Thin Rosemary Focaccia

This thin rosemary focaccia is excellent eaten hot, just out of the oven. Can be enjoyed by itself, with salad, or with a platter of cheeses and salumi.


  • 2 cups of bread flour
  • 1 cup of all purpose flour
  • 1 cup of water
  • 2 Tbsp extra virgin olive oil
  • 1 Tbsp of dry yeast
  • 1 tsp of salt
  • for the topping: extra virgin olive oil, sea salt, rosemary

In a bowl, mix the bread flour with the all purpose flour.

Use an electric mixer to knead the dough.

Pour half of the flour in the mixer’s bowl.

Add mostof the water keeping 1/3 of a glass aside.

Warm slightly the water kept in the glass and use it to melt the yeast. Add the melted yeast into the mixer’s bowl.

Add the olive oil.

Mix well until all ingredients are smoothly mixed.

Add the salt to the remaining flour and slowly add it into the mixer’s bowl as it is kneading the dough.

When all of the flour is incorporated into the dough, let the mixer knead the dough for 10 more minutes.

Transfer the dough in a glass or plastic bowl, cover with clear plastic wrap, and let it rise in a warm place for 60 minutes. I put it inside the oven turned off with the oven light turned on. The dough should be more than doubled in volume. Take it out of the oven.

Position a pizza stone in the lower part of the oven, on the second rack from the bottom.

Heat the oven to 500F (260 Celsius), use both the upper and lower heat if possible.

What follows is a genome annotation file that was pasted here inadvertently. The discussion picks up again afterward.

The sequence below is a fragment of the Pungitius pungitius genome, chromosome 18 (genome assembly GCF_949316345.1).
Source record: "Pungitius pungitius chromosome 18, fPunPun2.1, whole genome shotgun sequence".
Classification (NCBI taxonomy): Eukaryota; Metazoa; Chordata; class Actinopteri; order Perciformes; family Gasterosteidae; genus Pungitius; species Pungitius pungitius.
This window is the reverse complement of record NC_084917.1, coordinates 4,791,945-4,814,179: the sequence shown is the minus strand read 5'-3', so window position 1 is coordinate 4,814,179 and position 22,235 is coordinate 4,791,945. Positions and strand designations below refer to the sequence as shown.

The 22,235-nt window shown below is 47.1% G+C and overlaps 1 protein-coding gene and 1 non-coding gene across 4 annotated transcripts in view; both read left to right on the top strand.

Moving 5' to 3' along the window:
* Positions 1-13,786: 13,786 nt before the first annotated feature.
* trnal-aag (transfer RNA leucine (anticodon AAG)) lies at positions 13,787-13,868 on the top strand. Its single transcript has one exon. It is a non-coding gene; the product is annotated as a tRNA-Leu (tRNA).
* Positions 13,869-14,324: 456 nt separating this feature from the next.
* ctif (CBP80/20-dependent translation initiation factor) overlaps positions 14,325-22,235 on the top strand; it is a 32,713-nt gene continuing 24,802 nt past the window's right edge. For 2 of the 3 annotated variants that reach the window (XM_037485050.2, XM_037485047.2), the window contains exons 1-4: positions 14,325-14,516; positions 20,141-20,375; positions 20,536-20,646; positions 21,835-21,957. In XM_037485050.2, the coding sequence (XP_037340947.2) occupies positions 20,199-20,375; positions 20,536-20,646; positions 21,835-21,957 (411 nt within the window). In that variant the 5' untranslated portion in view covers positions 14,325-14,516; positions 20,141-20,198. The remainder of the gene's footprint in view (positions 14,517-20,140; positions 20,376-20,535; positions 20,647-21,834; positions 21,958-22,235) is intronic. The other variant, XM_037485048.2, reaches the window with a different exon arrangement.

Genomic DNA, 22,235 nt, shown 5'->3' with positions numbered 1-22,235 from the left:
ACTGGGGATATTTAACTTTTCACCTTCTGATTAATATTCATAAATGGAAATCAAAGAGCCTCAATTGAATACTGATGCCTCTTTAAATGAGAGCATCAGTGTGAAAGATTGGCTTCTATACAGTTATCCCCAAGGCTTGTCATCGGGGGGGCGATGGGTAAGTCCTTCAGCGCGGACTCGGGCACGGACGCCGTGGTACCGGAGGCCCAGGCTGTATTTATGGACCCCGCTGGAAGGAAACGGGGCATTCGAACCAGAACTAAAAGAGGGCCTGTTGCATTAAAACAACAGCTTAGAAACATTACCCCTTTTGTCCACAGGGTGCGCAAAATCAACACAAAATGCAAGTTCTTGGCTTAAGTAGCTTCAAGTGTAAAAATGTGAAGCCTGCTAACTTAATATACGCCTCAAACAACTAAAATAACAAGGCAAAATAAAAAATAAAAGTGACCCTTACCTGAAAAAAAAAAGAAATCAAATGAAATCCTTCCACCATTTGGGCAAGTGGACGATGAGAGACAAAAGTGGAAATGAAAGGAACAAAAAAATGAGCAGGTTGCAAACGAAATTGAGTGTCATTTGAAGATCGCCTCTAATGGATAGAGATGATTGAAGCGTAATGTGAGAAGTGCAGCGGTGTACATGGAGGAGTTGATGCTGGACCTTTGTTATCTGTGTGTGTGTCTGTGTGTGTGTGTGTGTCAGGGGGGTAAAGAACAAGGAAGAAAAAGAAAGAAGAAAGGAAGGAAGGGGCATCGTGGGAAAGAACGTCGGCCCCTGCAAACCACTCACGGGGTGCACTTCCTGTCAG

Roll less than a quarter of the dough into a very thin (1/8″)  rectangle about 16″x11″.

Spread extra virgin olive oil on the thin focaccia ( be generous), sprinkle with sea salt and rosemary leaves.

When the oven is hot put the focaccia on the pizza stone and bake for 3 minutes.



    • Susan on May 6, 2012 at 6:39 pm
    • Reply

    I have dopio 00 flour. Would it be possible for me to use that instead of the bread flour?

    1. Hi Susan, I am afraid that the 00 flour may not have enough strength (gluten) to ensure that it will rise well. You may end up with small or no “bubbles”, and a stiff focaccia. Bread flour ensures that it has more strength (more gluten in the dough) and therefore rises well.
      The gluten in the dough creates like an elastic “mesh” which traps the carbon dioxide developed during the raising resulting in larger bubbles.
      Unfortunately it is not possible to tell what is the strength of a flour because it is not indicated on the package commonly found in retail shops. As a rule of thumb, the all-purpose flour is weaker and the bread flour is stronger.

Leave a Reply to Susan Cancel reply

Your email address will not be published.